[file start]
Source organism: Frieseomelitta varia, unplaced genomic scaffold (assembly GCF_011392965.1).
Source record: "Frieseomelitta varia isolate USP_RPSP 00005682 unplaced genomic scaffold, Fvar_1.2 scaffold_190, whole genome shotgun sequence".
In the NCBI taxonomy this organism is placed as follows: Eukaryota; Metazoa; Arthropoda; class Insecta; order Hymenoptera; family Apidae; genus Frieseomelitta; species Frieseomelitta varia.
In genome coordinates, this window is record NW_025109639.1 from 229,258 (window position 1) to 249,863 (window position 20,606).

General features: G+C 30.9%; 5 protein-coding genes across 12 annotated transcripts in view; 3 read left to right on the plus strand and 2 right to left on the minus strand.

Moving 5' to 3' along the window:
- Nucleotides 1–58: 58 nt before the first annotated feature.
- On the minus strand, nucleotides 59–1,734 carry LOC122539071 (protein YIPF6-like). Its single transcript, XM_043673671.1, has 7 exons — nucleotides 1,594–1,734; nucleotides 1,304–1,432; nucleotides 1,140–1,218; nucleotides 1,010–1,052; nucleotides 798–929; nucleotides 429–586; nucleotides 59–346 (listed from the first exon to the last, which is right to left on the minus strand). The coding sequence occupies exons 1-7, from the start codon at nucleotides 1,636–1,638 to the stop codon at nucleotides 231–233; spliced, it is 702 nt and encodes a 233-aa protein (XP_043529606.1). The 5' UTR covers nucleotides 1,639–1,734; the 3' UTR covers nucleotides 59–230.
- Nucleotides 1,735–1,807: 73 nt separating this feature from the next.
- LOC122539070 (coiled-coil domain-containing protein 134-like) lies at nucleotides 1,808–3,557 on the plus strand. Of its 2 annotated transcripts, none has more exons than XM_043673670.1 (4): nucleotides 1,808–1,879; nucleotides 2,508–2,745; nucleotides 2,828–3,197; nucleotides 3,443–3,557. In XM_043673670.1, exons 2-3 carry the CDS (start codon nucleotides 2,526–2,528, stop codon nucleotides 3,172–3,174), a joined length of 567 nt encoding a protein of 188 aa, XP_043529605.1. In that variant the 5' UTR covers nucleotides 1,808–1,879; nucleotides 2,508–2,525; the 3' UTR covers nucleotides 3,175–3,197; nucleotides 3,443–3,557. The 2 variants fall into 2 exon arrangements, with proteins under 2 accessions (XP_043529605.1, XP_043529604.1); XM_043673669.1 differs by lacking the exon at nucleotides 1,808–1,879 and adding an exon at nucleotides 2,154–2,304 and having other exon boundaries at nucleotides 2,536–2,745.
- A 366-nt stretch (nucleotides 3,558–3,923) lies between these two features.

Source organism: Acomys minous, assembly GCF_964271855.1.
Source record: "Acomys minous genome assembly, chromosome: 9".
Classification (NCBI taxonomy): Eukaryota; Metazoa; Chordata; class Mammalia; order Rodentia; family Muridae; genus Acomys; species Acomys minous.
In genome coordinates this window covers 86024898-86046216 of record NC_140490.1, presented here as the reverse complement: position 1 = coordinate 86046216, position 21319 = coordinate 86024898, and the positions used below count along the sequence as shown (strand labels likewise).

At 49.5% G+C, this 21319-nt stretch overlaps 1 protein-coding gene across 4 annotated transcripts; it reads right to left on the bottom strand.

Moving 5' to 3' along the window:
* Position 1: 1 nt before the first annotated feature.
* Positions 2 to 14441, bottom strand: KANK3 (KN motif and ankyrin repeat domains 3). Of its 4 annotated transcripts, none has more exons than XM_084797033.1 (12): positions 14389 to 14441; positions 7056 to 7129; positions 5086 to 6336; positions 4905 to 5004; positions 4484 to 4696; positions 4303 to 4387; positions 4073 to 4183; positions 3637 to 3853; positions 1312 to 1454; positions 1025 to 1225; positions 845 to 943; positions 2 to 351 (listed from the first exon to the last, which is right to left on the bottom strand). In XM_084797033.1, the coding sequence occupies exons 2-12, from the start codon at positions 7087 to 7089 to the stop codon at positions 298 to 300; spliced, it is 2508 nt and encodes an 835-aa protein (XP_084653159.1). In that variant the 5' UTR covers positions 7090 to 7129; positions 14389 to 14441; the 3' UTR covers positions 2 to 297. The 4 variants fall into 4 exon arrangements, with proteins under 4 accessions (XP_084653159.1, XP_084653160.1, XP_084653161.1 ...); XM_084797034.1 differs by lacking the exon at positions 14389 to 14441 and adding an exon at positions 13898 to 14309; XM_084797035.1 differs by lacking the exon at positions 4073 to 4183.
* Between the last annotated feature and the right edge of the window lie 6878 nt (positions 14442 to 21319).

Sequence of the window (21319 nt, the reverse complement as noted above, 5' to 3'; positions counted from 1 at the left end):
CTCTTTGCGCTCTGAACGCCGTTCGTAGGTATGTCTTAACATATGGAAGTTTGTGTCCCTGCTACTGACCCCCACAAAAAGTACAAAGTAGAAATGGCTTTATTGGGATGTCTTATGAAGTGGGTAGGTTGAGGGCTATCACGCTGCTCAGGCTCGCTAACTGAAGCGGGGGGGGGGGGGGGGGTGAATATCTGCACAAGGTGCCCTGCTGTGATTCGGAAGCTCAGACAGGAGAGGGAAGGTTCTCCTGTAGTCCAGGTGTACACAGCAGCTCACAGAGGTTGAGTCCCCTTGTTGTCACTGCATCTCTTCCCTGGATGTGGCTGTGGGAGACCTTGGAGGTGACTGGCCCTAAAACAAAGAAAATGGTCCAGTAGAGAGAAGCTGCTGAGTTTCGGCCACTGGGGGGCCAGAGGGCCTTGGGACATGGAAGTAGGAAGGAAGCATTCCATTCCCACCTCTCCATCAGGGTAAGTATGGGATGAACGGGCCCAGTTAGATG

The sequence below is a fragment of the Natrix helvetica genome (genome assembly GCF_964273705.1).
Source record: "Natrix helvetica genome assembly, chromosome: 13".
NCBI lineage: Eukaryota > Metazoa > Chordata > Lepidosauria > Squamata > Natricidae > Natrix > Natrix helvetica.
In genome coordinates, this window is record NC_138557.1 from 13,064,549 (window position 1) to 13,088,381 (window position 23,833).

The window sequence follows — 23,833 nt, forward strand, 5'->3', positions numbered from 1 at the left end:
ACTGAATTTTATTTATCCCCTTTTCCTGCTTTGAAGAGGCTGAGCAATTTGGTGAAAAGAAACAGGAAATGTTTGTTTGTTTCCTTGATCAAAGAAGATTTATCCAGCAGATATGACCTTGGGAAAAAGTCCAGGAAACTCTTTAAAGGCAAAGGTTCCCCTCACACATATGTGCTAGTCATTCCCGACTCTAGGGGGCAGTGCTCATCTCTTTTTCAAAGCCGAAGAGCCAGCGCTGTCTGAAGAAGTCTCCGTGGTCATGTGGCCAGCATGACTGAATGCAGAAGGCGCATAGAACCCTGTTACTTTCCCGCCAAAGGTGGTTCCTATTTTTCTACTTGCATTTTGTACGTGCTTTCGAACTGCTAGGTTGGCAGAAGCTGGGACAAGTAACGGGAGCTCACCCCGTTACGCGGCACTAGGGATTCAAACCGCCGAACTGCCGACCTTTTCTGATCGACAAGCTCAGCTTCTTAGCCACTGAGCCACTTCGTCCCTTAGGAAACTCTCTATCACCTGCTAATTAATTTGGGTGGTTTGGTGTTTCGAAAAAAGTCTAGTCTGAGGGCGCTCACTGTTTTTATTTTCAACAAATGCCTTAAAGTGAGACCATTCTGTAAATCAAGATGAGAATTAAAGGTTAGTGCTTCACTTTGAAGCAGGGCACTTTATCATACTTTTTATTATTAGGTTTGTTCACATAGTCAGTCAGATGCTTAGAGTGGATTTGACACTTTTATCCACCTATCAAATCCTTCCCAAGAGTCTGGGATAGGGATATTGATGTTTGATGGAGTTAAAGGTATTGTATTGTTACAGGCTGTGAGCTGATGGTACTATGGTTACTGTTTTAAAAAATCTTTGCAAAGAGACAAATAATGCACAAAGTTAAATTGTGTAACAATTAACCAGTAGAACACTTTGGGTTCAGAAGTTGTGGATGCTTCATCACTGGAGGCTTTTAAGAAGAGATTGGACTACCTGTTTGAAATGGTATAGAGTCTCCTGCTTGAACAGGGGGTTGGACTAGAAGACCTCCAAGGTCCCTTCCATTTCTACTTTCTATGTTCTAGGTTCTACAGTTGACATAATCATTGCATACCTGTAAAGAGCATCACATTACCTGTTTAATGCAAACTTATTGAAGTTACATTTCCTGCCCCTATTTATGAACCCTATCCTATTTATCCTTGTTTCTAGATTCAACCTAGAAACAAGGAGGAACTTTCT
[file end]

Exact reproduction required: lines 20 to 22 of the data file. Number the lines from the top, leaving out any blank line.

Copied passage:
* Between the last annotated feature and the right edge of the window lie 6878 nt (positions 14442 to 21319).

Sequence of the window (21319 nt, the reverse complement as noted above, 5' to 3'; positions counted from 1 at the left end):
CTCTTTGCGCTCTGAACGCCGTTCGTAGGTATGTCTTAACATATGGAAGTTTGTGTCCCTGCTACTGACCCCCACAAAAAGTACAAAGTAGAAATGGCTTTATTGGGATGTCTTATGAAGTGGGTAGGTTGAGGGCTATCACGCTGCTCAGGCTCGCTAACTGAAGCGGGGGGGGGGGGGGGGGTGAATATCTGCACAAGGTGCCCTGCTGTGATTCGGAAGCTCAGACAGGAGAGGGAAGGTTCTCCTGTAGTCCAGGTGTACACAGCAGCTCACAGAGGTTGAGTCCCCTTGTTGTCACTGCATCTCTTCCCTGGATGTGGCTGTGGGAGACCTTGGAGGTGACTGGCCCTAAAACAAAGAAAATGGTCCAGTAGAGAGAAGCTGCTGAGTTTCGGCCACTGGGGGGCCAGAGGGCCTTGGGACATGGAAGTAGGAAGGAAGCATTCCATTCCCACCTCTCCATCAGGGTAAGTATGGGATGAACGGGCCCAGTTAGATG